In the coming years, Alaska, the Arctic, and similar cold weather regions are expected to play a major role in supplying future energy needs for the world. As energy resources continue to be pursued in these extreme climates to meet the energy demands of society, protection of our natural resources is essential. Primary and secondary containment must keep pace with the energy - technology platform to guard against contamination of our environmental assets.
Principal and Materials Scientist/Engineer Dr. Ian D. Peggs has been working with polymers and composites in the field and laboratory for over 25 years, and in his “Geomembrane Liner Durability: Contributing Factors and the Status Quo” paper, he states that nothing is absolutely impermeable.
The three largest Naval Fuel Depots in the world rely on a flexible geomembrane for secondary oil containment for fuel storage. Secondary containment is provided both under the floors of the tanks and lining the fuel spill containment berms.
There are many uses of geomembrane liners. They can be used for floating baffles, secondary containment, wastewater impoundments, and more. It’s easy to bypass the important items and make blunders when selecting and specifying a geomembrane. Below are the five biggest mistakes in the selection process and how to avoid them:
You may be wondering why you need to worry about installing a chemical/hydrocarbon-resistant liner to catch spills. After all, if you already have a permanent, above-ground tank or a portable spill unit, the chances of the geomembrane receiving a large spill are very low. Further, the spill may be cleaned up within a short period of time.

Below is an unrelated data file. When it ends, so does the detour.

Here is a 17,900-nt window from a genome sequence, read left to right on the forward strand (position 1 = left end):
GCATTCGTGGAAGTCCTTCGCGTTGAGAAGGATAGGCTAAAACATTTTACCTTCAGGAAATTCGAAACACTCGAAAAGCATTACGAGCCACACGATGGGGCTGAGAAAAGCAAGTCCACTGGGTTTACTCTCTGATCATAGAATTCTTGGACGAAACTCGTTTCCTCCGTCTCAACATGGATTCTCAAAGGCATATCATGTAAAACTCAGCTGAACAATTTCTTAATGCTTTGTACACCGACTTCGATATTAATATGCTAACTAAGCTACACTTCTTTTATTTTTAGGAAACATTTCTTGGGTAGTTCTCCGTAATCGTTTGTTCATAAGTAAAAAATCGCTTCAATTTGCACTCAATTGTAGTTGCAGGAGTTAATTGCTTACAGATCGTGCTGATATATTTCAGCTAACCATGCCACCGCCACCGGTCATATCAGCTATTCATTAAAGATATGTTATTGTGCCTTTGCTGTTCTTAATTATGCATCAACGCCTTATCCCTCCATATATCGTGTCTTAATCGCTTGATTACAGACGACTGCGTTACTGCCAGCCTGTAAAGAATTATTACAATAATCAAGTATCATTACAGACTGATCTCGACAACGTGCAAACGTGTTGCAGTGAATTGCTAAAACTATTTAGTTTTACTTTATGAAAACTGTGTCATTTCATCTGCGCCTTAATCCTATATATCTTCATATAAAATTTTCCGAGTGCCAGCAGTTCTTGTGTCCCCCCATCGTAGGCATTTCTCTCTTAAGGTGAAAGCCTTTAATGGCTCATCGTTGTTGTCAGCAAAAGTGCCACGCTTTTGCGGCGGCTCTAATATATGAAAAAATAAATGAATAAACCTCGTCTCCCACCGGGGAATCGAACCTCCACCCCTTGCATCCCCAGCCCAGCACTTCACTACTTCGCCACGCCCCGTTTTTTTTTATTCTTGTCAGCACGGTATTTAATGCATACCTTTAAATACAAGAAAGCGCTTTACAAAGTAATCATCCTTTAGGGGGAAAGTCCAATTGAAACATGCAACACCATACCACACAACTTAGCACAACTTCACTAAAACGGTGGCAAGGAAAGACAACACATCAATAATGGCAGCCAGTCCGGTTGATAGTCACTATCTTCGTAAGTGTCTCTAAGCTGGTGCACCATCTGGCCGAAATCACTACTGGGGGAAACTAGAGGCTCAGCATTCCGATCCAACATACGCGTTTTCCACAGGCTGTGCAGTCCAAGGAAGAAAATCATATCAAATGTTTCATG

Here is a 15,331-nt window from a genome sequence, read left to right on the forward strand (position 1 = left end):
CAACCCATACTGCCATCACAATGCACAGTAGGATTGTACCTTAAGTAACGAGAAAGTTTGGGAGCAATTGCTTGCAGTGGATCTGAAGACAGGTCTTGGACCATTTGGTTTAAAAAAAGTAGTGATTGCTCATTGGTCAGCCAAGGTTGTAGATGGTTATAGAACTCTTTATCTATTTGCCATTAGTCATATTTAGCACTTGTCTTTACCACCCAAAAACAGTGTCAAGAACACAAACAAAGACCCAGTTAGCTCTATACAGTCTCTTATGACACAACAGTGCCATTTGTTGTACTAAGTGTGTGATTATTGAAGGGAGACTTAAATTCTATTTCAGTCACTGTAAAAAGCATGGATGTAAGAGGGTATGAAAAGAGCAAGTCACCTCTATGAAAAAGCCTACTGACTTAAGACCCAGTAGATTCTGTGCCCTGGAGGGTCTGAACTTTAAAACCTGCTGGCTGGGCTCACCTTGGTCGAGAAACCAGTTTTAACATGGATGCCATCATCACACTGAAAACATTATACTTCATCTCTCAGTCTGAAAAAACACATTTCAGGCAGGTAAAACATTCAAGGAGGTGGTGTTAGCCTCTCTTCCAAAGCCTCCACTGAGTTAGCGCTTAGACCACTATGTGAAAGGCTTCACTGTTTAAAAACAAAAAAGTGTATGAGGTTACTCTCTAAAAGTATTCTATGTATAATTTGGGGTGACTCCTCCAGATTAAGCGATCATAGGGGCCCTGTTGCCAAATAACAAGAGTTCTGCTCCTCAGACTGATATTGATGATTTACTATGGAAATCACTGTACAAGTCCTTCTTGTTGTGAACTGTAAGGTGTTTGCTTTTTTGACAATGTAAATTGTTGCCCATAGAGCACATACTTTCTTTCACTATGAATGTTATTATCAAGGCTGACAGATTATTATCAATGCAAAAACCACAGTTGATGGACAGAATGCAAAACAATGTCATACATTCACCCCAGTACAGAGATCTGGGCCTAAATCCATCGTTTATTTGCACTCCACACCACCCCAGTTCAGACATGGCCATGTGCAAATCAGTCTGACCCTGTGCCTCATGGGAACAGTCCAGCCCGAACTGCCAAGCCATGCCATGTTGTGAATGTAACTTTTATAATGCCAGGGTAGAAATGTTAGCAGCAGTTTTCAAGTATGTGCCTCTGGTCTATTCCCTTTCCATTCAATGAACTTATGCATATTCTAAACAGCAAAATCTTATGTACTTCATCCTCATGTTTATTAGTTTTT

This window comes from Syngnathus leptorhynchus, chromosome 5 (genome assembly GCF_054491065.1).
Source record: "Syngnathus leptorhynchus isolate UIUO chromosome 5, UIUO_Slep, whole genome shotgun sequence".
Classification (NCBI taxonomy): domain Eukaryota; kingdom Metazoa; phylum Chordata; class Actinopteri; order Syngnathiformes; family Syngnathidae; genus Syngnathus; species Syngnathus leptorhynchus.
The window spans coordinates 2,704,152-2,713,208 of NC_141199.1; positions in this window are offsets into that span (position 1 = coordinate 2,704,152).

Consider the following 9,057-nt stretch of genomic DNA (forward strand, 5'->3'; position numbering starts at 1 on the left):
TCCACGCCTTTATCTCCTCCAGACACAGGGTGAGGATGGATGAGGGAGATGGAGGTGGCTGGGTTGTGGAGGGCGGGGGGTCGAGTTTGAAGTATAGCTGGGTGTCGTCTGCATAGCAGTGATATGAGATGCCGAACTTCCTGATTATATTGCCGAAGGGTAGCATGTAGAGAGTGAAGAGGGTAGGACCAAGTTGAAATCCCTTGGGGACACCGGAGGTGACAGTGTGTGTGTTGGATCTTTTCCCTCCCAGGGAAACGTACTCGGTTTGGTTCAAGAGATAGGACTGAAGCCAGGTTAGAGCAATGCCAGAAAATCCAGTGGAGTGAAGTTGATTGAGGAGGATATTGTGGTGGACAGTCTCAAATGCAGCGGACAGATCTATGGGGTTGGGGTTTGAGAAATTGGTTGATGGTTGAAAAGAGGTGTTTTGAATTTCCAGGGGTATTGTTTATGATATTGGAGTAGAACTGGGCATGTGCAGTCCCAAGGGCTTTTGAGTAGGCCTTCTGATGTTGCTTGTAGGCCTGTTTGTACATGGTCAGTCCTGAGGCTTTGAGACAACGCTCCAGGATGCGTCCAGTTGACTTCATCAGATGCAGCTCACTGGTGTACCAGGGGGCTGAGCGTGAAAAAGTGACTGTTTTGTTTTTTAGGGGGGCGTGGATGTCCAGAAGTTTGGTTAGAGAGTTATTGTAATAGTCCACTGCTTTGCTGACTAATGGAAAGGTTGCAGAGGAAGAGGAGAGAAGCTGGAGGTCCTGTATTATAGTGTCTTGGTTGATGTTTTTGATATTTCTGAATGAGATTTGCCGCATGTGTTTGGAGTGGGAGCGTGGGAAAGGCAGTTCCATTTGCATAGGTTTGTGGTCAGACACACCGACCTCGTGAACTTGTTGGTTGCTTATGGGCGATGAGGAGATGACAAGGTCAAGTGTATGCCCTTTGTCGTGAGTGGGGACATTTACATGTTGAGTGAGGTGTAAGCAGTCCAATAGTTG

The geomembrane industry has been buzzing lately with a new interest in geomembrane covers which are left uncovered. It’s advantageous in some situations to leave a rain-shedding cover, over a closed waste or another site, uncovered, at least for some extended period of time. This allows the owner/engineers to perform various in-situ treatment of the underlying material, make modifications to the geomembrane cover, and/or leave the site available for new or anticipated technological advances for long-term site management.
This past June, Seaman Corporation’s Geomembrane group participated in PennTec, the 90th Annual Pennsylvania Water Environment Conference and Tradeshow in Hershey. This group is affiliated with the Water Environment Federation (WEF) and includes many members who are also members of the Pennsylvania Section of the American Water Works Association (PA-AWWA). On display were XR-5® Geomembranes used for wastewater and potable water applications.
Some of the harshest environs in the world are in extreme cold applications. Wastewater operations must be designed with materials and features which ensure those successes. Let’s take a look at one such installation, the 6-acre geomembrane lined wastewater impoundment at the Lowell Point wastewater treatment plant in Seward, Alaska. The reinforced ethylene copolymer has been in service at the facility for over a quarter of a century. Here are five features of the original site design, product selection, and installation, which were essential to its success and longevity.